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What Are the Different Types of Tomato Plants?

Beefsteak tomatoes are often eaten when unripe, especially in areas where fried green tomatoes are popular.
Yellow tomatoes.
Robust Mexican salsas are often made with diced beefsteak tomatoes.
Ripe beefsteak tomatoes are a common topping for hamburgers and sandwiches.
Grape tomatoes are a small tomato variety.
Green zebra tomatoes are characterized by green skin with yellow stripes.
There are over 600 types of tomato plants.
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  • Written By: Malcolm Tatum
  • Edited By: Bronwyn Harris
  • Last Modified Date: 23 September 2014
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Thanks to a great deal of tomato cultivation over the last century, there are now over six hundred different types of tomato plants. As the creation of hybrid tomato varieties, several groupings within the tomato family have emerged. Over time, more hybrid combinations are added to many of these groups.

The largest class or group is known as the indeterminate tomato plants. This group includes most of the varieties that are ideal for the home vegetable garden. Tomatoes in this class produce throughout the summer and continue to produce until the onset of morning frosts and cold weather kill the vines. Most of these tomato vines require the use of stakes and tomato cages to support the vines while the tomatoes ripen.

In contrast, determinate tomato plants tend to ripen early in the season and then cease production. In terms of size and yield, plants in this category are very similar to those found in the indeterminate group. The main difference is the shorter period of production.

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Dwarf tomato plants are also very popular. These include the vines that produce small but highly flavorful tomatoes that are often used in salads and similar applications. Because the vines are relatively small in most cases, they can be grown in flowerpots or hanging baskets as easily as in an outside garden. However, there are dwarf tomatoes produced on vines that can grow to a height of the average male and a little beyond. The life cycle of the plants is short in comparison to larger varieties, but the yield during that short period of production is usually ample. Some examples include cherry tomatoes and grape tomatoes.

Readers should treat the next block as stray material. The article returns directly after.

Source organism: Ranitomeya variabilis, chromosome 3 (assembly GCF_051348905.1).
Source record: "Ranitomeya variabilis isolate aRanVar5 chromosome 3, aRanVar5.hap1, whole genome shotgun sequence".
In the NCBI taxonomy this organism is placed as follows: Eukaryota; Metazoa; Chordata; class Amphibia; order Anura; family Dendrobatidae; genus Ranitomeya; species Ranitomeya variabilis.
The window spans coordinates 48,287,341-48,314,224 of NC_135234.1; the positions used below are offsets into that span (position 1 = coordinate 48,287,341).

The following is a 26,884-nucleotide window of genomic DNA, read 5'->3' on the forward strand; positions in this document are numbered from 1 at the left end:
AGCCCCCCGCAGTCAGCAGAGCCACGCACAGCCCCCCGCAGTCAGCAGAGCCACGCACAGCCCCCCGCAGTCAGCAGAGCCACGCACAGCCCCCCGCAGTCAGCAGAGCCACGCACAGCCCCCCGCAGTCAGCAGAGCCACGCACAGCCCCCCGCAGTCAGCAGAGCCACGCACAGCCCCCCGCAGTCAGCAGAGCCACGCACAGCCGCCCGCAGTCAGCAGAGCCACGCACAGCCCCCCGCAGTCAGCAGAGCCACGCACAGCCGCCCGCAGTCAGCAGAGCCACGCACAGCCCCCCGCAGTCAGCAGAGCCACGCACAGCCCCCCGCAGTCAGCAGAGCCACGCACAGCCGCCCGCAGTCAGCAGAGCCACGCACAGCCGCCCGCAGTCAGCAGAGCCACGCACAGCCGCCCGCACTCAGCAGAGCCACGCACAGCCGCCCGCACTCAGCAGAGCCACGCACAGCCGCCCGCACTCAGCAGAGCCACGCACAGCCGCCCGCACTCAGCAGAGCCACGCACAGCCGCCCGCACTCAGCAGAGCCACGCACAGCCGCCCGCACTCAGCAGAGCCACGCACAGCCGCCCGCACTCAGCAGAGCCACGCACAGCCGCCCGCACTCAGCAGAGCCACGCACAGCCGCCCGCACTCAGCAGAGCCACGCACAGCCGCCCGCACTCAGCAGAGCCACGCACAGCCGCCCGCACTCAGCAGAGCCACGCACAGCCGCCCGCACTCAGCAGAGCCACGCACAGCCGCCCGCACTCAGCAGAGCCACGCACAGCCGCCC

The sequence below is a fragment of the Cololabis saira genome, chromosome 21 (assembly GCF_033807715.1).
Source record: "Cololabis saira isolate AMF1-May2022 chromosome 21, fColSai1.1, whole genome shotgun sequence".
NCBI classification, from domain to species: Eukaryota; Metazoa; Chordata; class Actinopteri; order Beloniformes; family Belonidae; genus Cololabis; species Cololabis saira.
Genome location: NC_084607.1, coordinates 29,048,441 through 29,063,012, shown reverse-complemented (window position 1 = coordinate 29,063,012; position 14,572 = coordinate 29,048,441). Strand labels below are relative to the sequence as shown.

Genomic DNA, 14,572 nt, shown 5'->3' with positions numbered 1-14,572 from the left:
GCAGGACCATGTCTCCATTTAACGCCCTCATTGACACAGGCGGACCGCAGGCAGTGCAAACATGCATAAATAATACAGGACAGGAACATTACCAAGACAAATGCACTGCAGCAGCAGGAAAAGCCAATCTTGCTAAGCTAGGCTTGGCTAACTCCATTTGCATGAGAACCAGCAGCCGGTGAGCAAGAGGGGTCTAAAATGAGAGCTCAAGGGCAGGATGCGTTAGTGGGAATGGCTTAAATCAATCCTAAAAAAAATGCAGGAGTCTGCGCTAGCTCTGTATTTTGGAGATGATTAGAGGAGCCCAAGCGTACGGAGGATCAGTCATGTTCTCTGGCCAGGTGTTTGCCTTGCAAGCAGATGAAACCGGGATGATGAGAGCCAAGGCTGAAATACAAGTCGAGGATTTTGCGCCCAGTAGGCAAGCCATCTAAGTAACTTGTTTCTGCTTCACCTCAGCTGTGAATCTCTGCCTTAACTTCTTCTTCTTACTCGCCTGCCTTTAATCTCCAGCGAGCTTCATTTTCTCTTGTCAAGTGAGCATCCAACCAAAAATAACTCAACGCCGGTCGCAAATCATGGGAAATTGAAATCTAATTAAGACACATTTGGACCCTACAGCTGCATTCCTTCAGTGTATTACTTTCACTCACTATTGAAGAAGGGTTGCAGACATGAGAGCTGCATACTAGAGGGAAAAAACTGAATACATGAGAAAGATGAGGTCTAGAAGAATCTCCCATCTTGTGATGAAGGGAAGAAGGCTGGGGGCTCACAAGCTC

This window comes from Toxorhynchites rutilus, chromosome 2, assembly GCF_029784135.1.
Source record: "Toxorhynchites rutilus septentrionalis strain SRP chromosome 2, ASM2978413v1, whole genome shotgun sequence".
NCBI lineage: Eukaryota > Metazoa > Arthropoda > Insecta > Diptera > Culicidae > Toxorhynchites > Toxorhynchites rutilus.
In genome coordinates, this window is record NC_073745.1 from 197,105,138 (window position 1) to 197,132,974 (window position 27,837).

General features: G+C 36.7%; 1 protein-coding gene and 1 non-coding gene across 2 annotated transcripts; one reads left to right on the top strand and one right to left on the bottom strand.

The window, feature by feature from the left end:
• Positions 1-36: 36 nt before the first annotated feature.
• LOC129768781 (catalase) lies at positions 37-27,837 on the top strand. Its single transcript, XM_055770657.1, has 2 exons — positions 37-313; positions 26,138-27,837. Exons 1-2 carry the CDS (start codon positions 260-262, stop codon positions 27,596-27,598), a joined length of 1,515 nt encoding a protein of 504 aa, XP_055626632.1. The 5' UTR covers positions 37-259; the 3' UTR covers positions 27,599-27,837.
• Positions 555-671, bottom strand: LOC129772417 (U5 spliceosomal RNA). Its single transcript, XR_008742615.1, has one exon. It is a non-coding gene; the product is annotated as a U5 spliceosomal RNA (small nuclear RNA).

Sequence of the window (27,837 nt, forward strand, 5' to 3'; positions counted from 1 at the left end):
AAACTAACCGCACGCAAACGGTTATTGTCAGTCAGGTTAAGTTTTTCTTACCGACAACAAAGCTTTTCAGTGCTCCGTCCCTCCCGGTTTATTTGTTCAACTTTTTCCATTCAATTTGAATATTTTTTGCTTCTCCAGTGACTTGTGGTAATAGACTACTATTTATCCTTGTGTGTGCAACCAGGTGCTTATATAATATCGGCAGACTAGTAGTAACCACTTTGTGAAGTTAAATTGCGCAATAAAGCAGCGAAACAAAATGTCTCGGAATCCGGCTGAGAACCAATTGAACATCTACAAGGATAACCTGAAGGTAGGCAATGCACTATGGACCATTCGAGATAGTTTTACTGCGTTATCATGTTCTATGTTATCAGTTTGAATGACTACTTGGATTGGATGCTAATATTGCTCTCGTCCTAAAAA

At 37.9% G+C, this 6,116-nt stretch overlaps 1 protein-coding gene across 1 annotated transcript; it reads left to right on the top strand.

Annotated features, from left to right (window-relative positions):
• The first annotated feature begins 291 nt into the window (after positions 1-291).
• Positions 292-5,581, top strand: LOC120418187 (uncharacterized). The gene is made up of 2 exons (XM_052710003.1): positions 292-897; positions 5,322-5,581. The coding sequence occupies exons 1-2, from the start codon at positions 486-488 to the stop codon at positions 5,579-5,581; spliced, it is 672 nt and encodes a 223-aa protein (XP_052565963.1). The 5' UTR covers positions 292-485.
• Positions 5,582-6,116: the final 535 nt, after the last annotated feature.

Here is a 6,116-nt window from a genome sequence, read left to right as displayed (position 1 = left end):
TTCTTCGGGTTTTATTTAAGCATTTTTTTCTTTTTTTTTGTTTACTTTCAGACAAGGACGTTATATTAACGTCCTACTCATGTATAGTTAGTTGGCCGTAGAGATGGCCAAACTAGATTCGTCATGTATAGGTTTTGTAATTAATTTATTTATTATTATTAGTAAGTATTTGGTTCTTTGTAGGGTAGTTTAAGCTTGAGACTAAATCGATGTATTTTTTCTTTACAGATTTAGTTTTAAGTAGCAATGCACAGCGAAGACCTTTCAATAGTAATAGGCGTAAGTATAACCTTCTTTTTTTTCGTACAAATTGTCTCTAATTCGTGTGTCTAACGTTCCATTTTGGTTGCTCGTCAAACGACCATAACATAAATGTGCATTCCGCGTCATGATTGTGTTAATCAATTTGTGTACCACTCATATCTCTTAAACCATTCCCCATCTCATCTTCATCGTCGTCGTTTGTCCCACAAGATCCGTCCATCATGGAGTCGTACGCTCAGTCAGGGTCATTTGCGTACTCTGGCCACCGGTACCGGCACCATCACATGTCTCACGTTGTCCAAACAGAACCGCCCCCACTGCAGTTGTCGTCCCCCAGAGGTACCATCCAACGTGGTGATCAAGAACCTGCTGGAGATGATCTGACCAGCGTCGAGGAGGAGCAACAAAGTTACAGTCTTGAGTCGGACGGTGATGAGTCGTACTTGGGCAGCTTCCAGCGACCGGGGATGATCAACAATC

One of the best known varieties of tomato plants is the beefsteak tomato plant. Tomatoes of this type tend to be hardy, although using stakes and cages is usually the best way to keep the large and heavy fruit from breaking the vines. Beefsteak tomato slices are usually large enough to cover an average sized piece of loaf bread.

While ripened beefsteak tomatoes are a favorite in sandwiches and as one of the topping for hamburgers, they can also be consumed while still green. The green tomato is sliced, coated with a mixture of flour, salt, and pepper, then deep-fried to produce a dish enjoyed extensively in the American South known as fried green tomatoes.

Because of the huge number of tomato varieties today, many of them are assigned to more than a single class or group. Some are ideal for use in cold dishes, while others are better suited for making tomato paste, or in the creation of sauces or salsas. Other tomato plants do well in hothouses, and some varieties do not produce well unless they are planted in rich fertile soil and receive a great deal of natural sunlight. This great variety in types of tomato plants has helped to ensure that people can enjoy fresh tomatoes any time of the year, as well as have access to all sorts of processed tomato products at relatively low prices.

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medicchristy
Post 3

@cmsmith10: I tried the Topsy-Turvy and had great luck with it. I did, however, cut my hand on the wire hanger when I was trying to hang it up. Our tomatoes weren’t huge but we had plenty of them.

GardenTurtle
Post 2

@cmsmith10: The concept is definitely a unique way of growing tomato plants. I actually ordered one because my sister said hers did so great. My experience was not so great.

Apparently, they need constant watering. My tomatoes started to grow but they all died out before they were big enough to pick. The soil bag holds around 11 quarts so the root system isn’t very big. They get very heavy when they are filled. You need a sturdy place for a hook to hang it on.

cmsmith10
Post 1

Has anyone tried those topsy-turvy tomato plants that hang upside down? If so, did you have any luck with them? I’ve seen the commercials and have wanted to try them but I don’t know anyone else who has bought them.

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